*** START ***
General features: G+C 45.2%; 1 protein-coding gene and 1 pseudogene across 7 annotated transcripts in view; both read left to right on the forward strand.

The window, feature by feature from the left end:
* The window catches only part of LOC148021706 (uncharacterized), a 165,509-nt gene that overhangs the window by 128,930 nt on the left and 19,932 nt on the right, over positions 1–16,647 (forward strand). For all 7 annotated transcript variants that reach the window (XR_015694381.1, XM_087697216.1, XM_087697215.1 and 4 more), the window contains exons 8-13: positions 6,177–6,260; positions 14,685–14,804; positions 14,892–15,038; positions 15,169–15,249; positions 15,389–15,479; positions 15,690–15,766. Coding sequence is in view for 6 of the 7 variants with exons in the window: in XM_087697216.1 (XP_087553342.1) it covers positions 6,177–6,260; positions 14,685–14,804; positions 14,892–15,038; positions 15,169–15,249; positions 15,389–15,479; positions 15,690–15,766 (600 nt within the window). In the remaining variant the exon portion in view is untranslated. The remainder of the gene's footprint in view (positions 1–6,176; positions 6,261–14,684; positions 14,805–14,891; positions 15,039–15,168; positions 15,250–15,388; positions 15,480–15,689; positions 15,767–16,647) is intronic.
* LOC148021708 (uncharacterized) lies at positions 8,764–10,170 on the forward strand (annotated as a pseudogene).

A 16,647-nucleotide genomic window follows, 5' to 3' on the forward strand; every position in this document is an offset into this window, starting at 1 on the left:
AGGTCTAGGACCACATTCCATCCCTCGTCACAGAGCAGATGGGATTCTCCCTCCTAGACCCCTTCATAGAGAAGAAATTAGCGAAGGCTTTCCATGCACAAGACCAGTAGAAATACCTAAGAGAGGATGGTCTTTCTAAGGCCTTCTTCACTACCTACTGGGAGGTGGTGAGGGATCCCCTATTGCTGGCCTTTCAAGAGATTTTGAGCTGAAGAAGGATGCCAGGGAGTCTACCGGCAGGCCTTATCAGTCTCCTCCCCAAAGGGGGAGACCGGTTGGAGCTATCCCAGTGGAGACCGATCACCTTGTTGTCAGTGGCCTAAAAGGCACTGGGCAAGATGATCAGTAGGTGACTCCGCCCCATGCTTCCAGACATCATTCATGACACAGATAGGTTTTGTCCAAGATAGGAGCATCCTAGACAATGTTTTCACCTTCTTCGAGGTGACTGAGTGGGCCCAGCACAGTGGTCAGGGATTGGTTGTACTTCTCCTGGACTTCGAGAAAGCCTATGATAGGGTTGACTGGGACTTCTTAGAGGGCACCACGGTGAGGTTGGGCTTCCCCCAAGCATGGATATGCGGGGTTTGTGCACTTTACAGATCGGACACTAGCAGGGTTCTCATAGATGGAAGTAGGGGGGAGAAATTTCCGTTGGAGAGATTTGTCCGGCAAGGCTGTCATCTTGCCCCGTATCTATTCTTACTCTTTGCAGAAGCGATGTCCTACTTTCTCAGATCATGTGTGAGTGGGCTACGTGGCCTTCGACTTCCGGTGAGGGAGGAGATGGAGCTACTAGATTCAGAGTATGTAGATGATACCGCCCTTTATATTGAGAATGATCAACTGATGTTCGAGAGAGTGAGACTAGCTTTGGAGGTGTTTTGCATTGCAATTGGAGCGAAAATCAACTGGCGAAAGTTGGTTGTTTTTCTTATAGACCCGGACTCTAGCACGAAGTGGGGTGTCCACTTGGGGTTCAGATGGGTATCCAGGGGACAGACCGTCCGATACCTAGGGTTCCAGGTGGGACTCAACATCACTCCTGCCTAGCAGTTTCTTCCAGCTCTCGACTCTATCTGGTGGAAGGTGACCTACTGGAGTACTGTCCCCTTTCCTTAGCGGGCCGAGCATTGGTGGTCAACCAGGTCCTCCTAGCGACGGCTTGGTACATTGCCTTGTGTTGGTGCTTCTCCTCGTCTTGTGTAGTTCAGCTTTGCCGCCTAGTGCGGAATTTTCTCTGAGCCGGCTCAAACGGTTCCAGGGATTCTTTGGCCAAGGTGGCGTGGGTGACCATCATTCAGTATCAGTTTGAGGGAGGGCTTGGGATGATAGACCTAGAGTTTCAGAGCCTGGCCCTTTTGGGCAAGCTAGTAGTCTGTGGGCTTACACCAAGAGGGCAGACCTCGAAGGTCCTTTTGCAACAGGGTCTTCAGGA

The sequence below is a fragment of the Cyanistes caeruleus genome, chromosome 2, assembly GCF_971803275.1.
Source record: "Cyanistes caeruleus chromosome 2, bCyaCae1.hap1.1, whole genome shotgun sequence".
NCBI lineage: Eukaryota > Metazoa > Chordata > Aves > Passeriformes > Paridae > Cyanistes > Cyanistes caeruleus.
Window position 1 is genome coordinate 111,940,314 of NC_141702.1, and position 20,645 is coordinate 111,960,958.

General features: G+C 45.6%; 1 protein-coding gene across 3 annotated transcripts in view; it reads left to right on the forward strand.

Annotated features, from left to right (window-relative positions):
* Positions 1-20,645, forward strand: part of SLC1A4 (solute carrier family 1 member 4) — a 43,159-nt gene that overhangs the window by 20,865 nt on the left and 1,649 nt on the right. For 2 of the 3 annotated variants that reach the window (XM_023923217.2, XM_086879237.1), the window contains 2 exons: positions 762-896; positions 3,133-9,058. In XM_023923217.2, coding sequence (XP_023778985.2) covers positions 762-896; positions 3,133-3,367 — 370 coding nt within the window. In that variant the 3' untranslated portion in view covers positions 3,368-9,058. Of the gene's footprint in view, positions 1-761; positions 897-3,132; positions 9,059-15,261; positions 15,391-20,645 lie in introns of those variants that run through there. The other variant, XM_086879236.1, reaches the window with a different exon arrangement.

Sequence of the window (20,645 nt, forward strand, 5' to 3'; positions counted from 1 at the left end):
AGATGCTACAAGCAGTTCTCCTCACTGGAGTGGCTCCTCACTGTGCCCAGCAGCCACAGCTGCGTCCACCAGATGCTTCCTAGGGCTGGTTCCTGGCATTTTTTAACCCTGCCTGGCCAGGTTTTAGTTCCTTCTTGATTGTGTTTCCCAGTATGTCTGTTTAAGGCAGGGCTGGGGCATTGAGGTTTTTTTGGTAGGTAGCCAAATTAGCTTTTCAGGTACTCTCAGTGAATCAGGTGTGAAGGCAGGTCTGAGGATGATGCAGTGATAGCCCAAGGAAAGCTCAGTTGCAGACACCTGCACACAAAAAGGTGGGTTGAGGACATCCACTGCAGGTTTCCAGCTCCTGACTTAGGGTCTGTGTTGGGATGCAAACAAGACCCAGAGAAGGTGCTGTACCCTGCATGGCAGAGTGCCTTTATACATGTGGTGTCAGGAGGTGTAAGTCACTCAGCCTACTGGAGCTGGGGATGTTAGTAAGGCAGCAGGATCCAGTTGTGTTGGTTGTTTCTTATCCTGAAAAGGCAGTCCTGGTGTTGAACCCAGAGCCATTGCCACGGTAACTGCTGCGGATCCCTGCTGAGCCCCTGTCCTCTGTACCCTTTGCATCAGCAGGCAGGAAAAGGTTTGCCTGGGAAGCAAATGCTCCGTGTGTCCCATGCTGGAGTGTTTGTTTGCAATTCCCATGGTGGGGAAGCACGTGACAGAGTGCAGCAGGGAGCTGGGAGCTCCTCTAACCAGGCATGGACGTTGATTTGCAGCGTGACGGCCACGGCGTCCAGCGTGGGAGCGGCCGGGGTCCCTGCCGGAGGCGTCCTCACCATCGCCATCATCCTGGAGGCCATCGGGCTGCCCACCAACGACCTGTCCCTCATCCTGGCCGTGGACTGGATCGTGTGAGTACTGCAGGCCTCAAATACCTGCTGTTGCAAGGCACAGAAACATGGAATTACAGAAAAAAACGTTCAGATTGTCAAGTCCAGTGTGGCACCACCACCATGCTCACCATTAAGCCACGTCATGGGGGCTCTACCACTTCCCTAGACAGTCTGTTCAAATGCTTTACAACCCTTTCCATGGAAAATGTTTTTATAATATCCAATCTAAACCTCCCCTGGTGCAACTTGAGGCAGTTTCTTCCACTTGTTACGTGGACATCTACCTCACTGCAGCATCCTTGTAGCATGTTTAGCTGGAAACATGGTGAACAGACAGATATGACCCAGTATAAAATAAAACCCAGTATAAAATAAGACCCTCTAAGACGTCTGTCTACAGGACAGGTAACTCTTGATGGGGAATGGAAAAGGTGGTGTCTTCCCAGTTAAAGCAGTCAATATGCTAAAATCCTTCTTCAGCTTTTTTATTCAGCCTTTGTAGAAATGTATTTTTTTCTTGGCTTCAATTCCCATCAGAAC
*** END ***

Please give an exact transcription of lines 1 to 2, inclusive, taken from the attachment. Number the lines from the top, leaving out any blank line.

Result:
General features: G+C 45.2%; 1 protein-coding gene and 1 pseudogene across 7 annotated transcripts in view; both read left to right on the forward strand.

The window, feature by feature from the left end: